Wednesday, November 14, 2012

Pro tip: don’t live Tweet product launches

Hello, you may consider this my resignation from a bunch of casual acquaintanceships that probably should matter more but don’t, and from a bunch of publishers I don’t work for (excepting News and Fairfax, both of which would rather eat soap than pay me for anything) (suits me fine).

Some people might decide not to speak to me after this. My personal record among journalists is someone who is now an editor, who declined even polite greetings for about 10 years after I made fun of him in a 1997 press conference.

As I write this a bunch of technology journalists are live-tweeting a product promotion. I won’t mention the product, because that would be to buy into the idea that one of the world’s largest companies needs my help to sell products.

It’s a phone; phones already outnumber humans in Australia. That means very few people actually “need” a new one, if that word is given any reasonable definition.

Carriers need people to want new phones, it’s true. But I recognise no obligation as a journalist to join in the great game of making people think they need something they don’t need. Ditto the journalist’s relationship with a vendor, which should be one of caution bordering on trepidation (from the vendor’s point of view at least).

And as for Tweeting about b-list celebrities’ presence at the launch of a phone … Jesus T Christ and his Travelling Flea Circus.

The tech press aspires to Seriousness. It’s something that makes them sweetly vulnerable: roll out the chance to be pleasant to a CEO, and nine out of ten IT journalists get that kind of shimmery-in-the-belly thing that’s like being in love.

It’s a fucking phone, people. The reason the celebrity is there is that the product is as boring as bat shit, and the reason they’re not A-list celebrities is that the product isn’t from Apple (imagine: princess whats-her-name of Denmark in a nightclubby Apple product launch. The hypegasm would last for years).

Two worsts arise out of this.

One: someone’s going to go over the live Tweets from the product launch while reading the stories tomorrow. Is that going to be a good look? What if the “someone” happens to be the ABC’s Media Watch? (The tech press lives in constant terror of the day MW pays it serious attention).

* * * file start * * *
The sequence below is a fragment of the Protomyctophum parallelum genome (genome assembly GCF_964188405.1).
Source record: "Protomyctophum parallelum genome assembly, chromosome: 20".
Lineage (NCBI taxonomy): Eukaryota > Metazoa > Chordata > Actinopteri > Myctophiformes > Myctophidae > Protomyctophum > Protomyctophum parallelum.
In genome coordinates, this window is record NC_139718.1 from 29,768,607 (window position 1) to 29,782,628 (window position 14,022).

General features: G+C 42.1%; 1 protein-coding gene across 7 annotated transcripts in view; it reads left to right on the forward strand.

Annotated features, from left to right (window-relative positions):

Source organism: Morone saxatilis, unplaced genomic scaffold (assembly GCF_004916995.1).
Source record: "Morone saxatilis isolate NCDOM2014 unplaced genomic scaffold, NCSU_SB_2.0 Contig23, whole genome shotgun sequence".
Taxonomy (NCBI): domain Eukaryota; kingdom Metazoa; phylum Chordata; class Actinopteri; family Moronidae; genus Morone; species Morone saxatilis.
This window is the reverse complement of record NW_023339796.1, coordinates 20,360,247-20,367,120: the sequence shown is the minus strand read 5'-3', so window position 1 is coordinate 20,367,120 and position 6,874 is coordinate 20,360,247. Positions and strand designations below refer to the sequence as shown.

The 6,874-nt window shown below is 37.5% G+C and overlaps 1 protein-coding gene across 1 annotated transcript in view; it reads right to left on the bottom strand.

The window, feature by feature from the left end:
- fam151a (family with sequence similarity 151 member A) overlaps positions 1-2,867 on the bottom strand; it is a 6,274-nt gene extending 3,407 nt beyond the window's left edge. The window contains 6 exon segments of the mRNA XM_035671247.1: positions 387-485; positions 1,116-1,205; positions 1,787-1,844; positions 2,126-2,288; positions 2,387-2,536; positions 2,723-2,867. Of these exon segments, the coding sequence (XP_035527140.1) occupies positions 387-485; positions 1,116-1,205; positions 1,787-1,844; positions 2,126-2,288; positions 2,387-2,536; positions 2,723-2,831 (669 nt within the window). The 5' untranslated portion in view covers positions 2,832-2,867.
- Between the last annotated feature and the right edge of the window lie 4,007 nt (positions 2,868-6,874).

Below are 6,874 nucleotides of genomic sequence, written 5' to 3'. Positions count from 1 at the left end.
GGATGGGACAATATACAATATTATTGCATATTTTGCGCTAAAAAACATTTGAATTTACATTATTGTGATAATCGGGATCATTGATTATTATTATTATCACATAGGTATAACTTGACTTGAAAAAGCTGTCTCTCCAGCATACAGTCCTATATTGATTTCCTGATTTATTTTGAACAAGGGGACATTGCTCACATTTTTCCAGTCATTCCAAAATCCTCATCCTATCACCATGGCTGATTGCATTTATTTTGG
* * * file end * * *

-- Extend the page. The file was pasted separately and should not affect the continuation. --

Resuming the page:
Two: the same will apply to the product reviews. Someone who’s visited the launch party dressed as a premature orgasm will have zero credibility as a product reviewer (I have sworn off product reviews forever: the experience at twelve months never, never, never matches what you can accomplish in a few days reviewing the product).

I can’t tell you how it ended. Except for the few who think their immortal prose on Twitter is so irresistible that they won’t hashtag their posts (and therefore evade the mute), I gave up on the whole servile display of “ohh, shiny!”

But we had journalists here who consider themselves “serious”, and who will occasionally act it – happy to turn up, for example, at a lawsuit’s directions hearing even though nothing’s going to happen – re-drafting their public image as utterly enthralled by the combination of a bit of plastic in a rectangle and another bit of plastic on legs.



Mandy said...

Love this and agree completely!

Thanks for being so honest, and if the truth hurts, so be it.

Martin Aungle said...

Watching the live tweets come through on my Twitter stream from the launch last night was great entertainment value on a long train trip home - and it also provided some great pointers on what not to do at a product/press launch! However - to me, the Twitter back channel that goes on during press events (such as the regular commentary on what's on Aria's menu that day) is a little bit like the extra features when a movie comes out on DVD. Do we really need to see what went into making it, or what scenes were shot but left out? I think I prefer the old world, when there was a bit of mystique to the movie-making process.